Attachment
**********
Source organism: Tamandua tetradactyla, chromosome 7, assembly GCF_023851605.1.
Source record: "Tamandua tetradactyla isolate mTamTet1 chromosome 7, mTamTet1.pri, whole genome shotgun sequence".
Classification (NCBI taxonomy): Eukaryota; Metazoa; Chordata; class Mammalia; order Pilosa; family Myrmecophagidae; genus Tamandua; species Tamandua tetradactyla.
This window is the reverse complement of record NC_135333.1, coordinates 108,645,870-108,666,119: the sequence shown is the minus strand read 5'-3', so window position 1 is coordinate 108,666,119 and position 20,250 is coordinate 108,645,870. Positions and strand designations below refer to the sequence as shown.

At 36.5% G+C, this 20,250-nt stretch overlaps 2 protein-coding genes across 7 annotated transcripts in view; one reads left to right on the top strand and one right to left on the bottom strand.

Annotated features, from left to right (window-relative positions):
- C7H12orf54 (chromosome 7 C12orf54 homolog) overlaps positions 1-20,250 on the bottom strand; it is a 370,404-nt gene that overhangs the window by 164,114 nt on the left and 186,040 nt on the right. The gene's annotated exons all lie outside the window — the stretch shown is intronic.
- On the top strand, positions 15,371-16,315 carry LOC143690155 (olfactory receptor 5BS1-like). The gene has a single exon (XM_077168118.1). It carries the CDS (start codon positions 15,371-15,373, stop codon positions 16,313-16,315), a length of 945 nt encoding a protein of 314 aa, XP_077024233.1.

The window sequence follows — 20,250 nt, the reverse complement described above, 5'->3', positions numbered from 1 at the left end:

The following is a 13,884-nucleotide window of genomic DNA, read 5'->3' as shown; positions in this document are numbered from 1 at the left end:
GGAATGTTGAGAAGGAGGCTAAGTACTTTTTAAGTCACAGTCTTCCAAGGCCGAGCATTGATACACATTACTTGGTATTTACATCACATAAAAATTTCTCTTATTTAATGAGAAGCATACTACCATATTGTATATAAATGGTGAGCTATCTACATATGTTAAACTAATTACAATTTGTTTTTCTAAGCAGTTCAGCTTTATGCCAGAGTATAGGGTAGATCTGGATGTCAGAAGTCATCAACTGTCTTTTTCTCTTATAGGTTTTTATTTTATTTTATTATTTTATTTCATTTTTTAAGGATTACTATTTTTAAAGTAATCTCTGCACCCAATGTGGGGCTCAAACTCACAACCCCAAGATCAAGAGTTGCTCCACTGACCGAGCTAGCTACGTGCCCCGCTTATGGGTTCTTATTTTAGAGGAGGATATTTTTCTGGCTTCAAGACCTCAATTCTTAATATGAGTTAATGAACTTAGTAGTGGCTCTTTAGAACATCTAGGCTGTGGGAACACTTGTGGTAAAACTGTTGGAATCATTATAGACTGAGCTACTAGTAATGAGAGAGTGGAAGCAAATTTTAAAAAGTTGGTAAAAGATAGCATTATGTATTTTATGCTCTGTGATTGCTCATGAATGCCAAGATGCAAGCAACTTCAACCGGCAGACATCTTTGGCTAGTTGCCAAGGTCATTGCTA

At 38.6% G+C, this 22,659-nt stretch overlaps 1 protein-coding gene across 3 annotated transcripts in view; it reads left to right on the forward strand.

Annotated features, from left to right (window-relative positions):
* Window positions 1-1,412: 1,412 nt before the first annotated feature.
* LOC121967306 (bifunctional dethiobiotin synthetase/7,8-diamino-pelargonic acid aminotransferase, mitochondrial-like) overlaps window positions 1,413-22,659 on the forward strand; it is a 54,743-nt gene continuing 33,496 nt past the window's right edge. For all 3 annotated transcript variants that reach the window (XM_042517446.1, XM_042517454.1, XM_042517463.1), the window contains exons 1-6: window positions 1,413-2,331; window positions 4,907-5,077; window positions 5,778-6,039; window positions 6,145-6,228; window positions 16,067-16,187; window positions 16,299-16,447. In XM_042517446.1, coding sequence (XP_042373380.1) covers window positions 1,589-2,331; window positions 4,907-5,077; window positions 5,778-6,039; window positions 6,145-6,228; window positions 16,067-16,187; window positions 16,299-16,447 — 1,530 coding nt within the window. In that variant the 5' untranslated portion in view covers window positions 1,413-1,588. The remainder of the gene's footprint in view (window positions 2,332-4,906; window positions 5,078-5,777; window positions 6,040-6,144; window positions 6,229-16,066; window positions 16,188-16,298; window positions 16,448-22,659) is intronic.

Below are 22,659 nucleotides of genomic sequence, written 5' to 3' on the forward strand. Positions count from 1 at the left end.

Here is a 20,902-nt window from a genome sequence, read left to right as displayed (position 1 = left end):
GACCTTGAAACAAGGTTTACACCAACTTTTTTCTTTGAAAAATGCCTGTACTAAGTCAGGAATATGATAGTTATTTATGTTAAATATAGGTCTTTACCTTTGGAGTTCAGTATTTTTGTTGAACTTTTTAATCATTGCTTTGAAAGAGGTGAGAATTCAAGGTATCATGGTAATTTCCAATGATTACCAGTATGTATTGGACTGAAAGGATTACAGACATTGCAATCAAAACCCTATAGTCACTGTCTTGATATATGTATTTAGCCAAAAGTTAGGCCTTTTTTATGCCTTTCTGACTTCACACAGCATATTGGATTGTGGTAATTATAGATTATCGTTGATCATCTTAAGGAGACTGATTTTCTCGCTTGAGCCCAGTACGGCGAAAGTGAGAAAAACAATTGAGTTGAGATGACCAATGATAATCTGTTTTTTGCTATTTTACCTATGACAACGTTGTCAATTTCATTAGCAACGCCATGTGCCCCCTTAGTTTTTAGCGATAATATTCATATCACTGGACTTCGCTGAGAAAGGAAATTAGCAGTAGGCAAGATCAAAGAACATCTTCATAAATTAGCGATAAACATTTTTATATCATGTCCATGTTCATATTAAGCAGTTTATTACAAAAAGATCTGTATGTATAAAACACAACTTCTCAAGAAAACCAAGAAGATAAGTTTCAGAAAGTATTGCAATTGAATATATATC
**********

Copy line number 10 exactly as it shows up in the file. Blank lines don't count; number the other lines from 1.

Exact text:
The following is a 13,884-nucleotide window of genomic DNA, read 5'->3' as shown; positions in this document are numbered from 1 at the left end: